by Matthew Cobb
Over at The Guardian, Martin Robbins has an excellent piece taking apart science journalism on the web, highlighting the lazy habits that some of us can fall into. I hope none of the posts on WEIT fall into this category, but I suspect we may occasionally have erred… Here’s an example:
In this paragraph I will state the main claim that the research makes, making appropriate use of “scare quotes” to ensure that it’s clear that I have no opinion about this research whatsoever.
In this paragraph I will briefly (because no paragraph should be more than one line) state which existing scientific ideas this new research “challenges”.
If the research is about a potential cure, or a solution to a problem, this paragraph will describe how it will raise hopes for a group of sufferers or victims.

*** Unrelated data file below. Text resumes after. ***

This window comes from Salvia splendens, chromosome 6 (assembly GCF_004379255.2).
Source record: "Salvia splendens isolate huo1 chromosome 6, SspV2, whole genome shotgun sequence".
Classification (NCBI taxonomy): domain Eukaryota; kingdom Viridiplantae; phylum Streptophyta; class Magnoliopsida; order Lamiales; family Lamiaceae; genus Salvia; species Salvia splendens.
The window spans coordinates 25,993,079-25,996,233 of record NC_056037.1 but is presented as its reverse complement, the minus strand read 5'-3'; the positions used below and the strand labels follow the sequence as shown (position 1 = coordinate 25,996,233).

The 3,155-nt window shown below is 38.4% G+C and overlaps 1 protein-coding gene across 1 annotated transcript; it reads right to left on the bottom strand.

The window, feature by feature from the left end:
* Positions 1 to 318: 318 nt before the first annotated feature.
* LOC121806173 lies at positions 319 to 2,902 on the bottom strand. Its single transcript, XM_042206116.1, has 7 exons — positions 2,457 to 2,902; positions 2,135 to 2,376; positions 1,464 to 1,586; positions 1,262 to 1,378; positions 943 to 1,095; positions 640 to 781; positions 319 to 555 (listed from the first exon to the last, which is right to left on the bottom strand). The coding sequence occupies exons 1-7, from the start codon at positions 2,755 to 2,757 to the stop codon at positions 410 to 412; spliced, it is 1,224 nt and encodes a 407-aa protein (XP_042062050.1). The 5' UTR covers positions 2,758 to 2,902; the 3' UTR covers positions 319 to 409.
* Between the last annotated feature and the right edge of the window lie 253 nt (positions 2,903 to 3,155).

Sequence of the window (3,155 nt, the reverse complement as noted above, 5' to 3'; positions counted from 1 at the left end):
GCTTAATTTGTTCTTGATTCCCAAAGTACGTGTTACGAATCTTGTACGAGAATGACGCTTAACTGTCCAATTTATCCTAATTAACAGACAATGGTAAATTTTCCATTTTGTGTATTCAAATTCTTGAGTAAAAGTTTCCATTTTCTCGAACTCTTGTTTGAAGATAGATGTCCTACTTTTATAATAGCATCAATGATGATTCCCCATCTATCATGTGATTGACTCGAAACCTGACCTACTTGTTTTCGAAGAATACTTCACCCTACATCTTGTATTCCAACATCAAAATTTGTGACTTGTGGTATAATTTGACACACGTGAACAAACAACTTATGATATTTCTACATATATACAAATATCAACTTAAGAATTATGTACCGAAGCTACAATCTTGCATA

This paragraph elaborates on the claim, adding weasel-words like “the scientists say” to shift responsibility for establishing the likely truth or accuracy of the research findings on to absolutely anybody else but me, the journalist.
In this paragraph I will state in which journal the research will be published. I won’t provide a link because either a) the concept of adding links to web pages is alien to the editors, b) I can’t be bothered, or c) the journal inexplicably set the embargo on the press release to expire before the paper was actually published.
The commenters then join in the game, with some fairly droll remarks taking apart the habits of blog commenters. Read and enjoy – and join in1
As one commenter points out, Robbins seems to have taken as his starting point this very sharp piece from UK satirist and Guardian writer, Charlie Brooker, on how journalists present news items: